When All Else Fails, The Press Can Always Count On Bashing Bush

Oh Lord, here we go again!  The press is out there dredging up the same “Bush lied and led us into war,” horse crap that launched the careers of several moonbat liberals in the last decade.

Let’s do a little analysis, shall we?

Consider the recent stories being bandied about.  I saw this one on Yahoo.com:

Colin Powell dramatically made the Bush administration’s case for invading Iraq at the United Nations just over eight years ago. During that presentation, Powell claimed that Saddam Hussein was hiding a secret biological weapons program, relying on information that came from an Iraqi defector code-named “Curveball.”

The U.S news media barely challenged Powell’s claims that day, with political pundits and columnists largely praising the former secretary of state’s methodical performance. Of course, Powell’s weapons evidence has been proven bogus in the years since the invasion.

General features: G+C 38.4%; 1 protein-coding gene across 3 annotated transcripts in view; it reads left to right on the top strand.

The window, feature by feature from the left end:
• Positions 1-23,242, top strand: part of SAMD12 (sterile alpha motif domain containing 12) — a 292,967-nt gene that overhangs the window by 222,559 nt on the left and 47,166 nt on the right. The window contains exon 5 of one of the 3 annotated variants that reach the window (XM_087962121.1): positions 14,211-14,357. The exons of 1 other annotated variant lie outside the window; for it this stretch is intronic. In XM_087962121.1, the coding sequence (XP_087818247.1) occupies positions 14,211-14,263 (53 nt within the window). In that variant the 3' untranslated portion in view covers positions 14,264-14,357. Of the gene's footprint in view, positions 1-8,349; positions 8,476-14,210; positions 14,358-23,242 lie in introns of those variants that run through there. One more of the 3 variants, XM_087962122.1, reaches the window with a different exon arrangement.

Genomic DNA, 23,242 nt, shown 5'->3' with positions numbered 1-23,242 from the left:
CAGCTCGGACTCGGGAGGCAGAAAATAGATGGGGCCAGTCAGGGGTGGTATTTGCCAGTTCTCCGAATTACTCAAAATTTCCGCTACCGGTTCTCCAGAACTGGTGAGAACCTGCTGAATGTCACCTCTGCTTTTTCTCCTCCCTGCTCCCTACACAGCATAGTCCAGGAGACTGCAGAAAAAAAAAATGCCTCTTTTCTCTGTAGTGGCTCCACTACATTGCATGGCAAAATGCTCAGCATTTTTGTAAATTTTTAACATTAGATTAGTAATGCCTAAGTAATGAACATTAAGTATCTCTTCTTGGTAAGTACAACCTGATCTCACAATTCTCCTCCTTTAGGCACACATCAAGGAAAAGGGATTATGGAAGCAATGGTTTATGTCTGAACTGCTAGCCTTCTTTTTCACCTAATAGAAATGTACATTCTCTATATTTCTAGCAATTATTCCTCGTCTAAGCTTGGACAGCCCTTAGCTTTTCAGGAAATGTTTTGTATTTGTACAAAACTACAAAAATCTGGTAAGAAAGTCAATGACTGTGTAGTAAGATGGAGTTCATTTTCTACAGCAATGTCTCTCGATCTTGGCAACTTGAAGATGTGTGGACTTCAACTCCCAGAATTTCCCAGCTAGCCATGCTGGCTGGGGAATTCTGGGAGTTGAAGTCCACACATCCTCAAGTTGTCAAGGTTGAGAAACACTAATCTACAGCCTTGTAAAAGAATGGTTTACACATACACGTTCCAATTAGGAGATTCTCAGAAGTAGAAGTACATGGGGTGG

But until now, the man who made the false claims to German intelligence officials–later seized upon by the Bush administration–hasn’t admitted what seemed apparent after WMDs weren’t found in Iraq: he lied.

CBS News first identified Rafid Ahmed Alwan al-Janabi as “Curveball” in a 2007 investigation of “one of the deadliest con jobs of our time.” Although U.N. inspectors found no evidence to back up al-Janabi’s claims of a biological weapons program, the Bush administration still relied on the bogus evidence to start a war that’s led to over 100,000 deaths.

So why did al-Janabi do it?

Of course, there is UK’s The Guardian:

The defector who convinced the White House that Iraq had a secret biological weapons programme has admitted for the first time that he lied about his story, then watched in shock as it was used to justify the war.